Right!, that community thing… We serve communities, right? You’ll notice, however, that Gates and O’Reilly treat APIs as a foregone conclusion and consider the API as something to be accessed by anyone at any time. Naturally, integrating social networks into our systems require them. Unfortunately for us, APIs are not a priority to our vendors, nor are they often a priority to the individuals in our organizations who draft RFPs and, ultimately, make the purchasing decisions. I’m not going off on that jag today.

At any rate, it’s still possible for many of us, with a little ingenuity, to slip in some web 2.0 functionality. Like I’ve said before, libraries are the perfect incubators for social networking. The sooner we start growing that content, the sooner we start fostering an online community with its own unique personality. These will be networks that, twenty years from now, we’ll be garnering prestige from.

I thought that O’Reilly’s thoughts on application boundaries was noteworthy:

I also think one of the things that’s really interesting about iTunes is it’s an example of a paradigm I refer to, using actually language from a guy who used to work for you, Dave Stutz, called software above the level of a single device. I mean, here is an application that’s designed from the get-go to span a handheld, a PC, and a Web site as a single integrated application. It’s not just things glommed together after the fact. I mean, it was a first generation of full handheld to cloud consumer application it seems to me, other than communication app.

(Once again, visit my API angst) His comments here play into some of the thoughts I’ve been having on the virtual boundary of our libraries. For example, if we were to develop a little application that sits in the toolbar and notifies the user when his/her holds are available or when material is due, then we’ve created a tendril of influence that makes the library almost omnipresent in the daily life of that user. Perhaps that little application could notify the user of events happening at the library too, encouraging him/her to actually come in and participate. It’s an area effectively untouched by the library world and it shouldn’t be.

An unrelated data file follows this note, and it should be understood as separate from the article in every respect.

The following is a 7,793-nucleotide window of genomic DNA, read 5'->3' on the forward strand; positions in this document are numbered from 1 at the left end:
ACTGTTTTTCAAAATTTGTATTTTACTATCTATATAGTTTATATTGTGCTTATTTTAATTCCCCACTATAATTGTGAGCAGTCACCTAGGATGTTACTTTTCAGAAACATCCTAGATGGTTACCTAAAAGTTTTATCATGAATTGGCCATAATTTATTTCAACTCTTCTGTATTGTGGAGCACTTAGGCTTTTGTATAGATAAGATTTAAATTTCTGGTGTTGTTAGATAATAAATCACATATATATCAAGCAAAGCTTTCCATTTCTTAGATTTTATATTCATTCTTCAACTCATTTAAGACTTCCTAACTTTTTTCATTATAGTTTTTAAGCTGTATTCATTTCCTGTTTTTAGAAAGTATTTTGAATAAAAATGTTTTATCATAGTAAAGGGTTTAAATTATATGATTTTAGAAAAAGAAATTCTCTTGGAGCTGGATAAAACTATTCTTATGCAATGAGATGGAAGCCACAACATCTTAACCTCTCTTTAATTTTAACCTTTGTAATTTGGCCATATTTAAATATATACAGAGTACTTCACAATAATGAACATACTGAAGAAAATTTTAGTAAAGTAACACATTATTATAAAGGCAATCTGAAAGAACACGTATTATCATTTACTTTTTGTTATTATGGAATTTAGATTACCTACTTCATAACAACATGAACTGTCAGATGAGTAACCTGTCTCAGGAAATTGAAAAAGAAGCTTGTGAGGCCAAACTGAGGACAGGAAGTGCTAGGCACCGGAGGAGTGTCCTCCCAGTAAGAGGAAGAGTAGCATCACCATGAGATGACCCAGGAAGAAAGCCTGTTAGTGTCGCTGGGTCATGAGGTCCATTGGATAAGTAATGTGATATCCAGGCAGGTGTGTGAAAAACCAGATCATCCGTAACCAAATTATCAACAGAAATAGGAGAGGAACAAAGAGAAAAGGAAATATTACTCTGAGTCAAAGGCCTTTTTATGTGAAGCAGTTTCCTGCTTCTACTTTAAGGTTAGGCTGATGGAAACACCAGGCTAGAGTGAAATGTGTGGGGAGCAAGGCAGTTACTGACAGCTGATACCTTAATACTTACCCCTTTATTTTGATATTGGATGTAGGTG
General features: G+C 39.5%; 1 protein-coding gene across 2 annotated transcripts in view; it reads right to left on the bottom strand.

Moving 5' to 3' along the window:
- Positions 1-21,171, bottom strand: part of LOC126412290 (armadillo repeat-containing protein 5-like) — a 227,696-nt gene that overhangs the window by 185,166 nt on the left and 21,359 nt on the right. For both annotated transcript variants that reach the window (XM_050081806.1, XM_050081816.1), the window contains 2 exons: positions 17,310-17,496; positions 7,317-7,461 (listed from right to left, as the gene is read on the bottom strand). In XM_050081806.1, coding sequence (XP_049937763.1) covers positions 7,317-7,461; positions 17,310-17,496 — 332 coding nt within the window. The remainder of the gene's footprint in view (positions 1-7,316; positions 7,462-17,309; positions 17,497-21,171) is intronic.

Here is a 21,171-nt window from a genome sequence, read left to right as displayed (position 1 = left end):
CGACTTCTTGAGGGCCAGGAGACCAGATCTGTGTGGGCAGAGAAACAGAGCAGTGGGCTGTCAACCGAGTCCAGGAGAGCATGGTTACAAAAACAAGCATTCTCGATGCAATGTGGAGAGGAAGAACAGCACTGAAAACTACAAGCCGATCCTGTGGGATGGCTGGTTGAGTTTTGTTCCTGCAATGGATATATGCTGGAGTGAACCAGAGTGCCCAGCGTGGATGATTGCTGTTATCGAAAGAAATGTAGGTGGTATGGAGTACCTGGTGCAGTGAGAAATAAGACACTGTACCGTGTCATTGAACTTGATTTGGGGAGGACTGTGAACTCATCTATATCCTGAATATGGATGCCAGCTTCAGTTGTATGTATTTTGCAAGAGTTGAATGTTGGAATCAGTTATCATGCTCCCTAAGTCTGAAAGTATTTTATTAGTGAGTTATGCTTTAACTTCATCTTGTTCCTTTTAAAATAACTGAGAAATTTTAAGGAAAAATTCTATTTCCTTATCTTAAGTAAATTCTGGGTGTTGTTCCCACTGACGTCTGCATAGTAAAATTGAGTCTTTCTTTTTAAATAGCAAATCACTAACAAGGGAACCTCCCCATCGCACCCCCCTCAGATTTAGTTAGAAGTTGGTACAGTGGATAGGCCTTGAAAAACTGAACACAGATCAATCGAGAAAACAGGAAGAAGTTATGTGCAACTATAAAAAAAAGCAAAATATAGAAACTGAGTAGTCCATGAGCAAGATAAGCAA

Oh yes, books were on the docket as well (O’Reilly):

I’m a publisher, and so I care a lot about how people are going to read in the future. You’ve promoted a lot the idea of Tablet PCs and reading devices. I’ve thought much more, because I have the Safari service, that the future was much more in building databases of content, and we’ve talked about this recently at summit called Reading 2.0, and there was a great post afterwards where somebody said, what will the books say to each other in the library of the future, the idea of books that are effectively growing, you know, all these things that we’re talking about for Web 2.0 it seems to me also relate to content.

Gates adds: